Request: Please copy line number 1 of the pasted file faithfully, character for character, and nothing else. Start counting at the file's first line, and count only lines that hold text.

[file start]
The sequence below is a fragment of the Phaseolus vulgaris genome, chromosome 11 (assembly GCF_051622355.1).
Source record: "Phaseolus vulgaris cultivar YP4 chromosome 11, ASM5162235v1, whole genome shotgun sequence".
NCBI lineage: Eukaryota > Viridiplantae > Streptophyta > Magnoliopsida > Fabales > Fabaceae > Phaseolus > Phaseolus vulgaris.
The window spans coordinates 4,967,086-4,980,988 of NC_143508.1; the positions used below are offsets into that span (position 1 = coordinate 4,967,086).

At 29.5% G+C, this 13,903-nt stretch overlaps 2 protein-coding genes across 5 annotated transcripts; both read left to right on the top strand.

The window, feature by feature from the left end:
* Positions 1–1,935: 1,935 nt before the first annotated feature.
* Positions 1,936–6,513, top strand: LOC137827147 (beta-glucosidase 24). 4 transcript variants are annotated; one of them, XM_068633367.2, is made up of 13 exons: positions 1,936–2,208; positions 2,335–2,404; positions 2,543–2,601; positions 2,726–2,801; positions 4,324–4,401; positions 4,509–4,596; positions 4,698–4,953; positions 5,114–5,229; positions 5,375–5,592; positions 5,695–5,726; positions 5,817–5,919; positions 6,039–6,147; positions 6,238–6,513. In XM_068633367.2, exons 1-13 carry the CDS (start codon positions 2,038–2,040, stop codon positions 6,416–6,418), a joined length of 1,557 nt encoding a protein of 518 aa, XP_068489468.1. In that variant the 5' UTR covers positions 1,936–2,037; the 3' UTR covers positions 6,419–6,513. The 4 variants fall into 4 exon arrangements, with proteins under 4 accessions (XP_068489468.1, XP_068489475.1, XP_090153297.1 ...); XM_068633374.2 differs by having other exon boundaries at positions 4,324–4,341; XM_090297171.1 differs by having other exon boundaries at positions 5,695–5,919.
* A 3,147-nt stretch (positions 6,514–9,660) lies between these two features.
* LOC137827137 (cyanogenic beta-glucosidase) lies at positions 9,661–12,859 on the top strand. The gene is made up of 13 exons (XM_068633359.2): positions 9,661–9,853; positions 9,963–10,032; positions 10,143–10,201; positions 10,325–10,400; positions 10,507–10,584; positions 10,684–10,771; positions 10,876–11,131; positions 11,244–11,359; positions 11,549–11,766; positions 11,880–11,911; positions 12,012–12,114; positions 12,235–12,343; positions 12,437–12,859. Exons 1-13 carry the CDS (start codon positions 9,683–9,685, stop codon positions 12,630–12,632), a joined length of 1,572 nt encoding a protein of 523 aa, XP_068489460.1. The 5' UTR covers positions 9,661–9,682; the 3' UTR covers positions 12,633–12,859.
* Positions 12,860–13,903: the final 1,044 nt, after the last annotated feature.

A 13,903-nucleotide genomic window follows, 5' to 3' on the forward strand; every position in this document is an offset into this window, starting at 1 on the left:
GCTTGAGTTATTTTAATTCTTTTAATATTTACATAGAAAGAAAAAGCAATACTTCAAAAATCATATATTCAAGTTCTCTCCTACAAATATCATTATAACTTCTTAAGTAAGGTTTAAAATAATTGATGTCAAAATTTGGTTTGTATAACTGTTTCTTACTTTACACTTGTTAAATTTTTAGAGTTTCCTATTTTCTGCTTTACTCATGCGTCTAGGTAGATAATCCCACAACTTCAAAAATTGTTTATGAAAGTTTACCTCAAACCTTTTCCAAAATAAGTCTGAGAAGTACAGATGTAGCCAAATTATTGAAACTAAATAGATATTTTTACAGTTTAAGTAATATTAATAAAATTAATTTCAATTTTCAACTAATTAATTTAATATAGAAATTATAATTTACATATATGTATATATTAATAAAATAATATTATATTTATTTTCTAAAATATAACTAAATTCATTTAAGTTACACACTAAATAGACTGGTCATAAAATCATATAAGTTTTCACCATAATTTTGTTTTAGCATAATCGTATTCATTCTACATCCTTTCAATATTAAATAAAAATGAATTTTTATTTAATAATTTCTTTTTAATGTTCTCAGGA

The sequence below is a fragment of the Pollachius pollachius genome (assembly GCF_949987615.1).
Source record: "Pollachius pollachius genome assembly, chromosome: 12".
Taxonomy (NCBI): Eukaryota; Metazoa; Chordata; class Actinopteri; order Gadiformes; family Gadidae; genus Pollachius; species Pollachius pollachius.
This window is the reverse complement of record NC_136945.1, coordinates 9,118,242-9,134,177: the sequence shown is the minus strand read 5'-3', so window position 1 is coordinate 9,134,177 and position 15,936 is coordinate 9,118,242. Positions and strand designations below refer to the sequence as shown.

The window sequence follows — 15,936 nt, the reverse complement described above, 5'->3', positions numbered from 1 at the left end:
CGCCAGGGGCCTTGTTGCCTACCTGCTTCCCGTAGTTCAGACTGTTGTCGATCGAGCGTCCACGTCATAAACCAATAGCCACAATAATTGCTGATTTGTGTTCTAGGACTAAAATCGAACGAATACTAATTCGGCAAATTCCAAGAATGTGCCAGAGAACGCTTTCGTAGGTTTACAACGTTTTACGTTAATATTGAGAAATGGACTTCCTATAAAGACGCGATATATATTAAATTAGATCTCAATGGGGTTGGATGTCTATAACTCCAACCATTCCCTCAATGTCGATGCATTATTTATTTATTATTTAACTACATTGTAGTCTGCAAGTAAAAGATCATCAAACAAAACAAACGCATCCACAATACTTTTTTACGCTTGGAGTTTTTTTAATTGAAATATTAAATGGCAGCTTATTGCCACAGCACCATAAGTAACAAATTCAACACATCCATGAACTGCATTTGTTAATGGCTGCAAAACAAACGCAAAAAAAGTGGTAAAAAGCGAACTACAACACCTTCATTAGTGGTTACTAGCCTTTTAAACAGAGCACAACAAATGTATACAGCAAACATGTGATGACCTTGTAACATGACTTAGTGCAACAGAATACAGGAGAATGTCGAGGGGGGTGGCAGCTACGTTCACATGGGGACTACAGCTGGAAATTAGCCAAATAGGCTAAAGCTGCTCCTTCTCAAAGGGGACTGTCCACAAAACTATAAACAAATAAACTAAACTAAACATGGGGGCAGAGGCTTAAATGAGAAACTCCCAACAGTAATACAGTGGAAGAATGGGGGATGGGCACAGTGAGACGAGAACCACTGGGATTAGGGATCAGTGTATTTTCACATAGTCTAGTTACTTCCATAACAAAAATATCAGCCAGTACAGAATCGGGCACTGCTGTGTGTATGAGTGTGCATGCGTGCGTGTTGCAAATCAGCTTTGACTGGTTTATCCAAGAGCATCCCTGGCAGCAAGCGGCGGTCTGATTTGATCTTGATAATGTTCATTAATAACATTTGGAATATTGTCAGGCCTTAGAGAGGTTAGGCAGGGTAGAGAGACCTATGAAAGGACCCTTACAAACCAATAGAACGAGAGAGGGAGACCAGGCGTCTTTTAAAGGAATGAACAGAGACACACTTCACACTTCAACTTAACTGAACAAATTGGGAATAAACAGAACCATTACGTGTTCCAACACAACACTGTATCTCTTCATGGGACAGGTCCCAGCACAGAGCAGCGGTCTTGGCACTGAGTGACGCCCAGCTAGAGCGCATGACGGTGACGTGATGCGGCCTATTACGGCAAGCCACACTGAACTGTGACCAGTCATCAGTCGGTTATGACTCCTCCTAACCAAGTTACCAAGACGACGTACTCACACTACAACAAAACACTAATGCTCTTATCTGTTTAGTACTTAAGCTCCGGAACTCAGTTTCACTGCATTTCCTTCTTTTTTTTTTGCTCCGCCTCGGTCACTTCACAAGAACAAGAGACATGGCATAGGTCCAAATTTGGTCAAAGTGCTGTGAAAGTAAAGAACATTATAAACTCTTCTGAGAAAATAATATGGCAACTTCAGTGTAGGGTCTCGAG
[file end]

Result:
The sequence below is a fragment of the Phaseolus vulgaris genome, chromosome 11 (assembly GCF_051622355.1).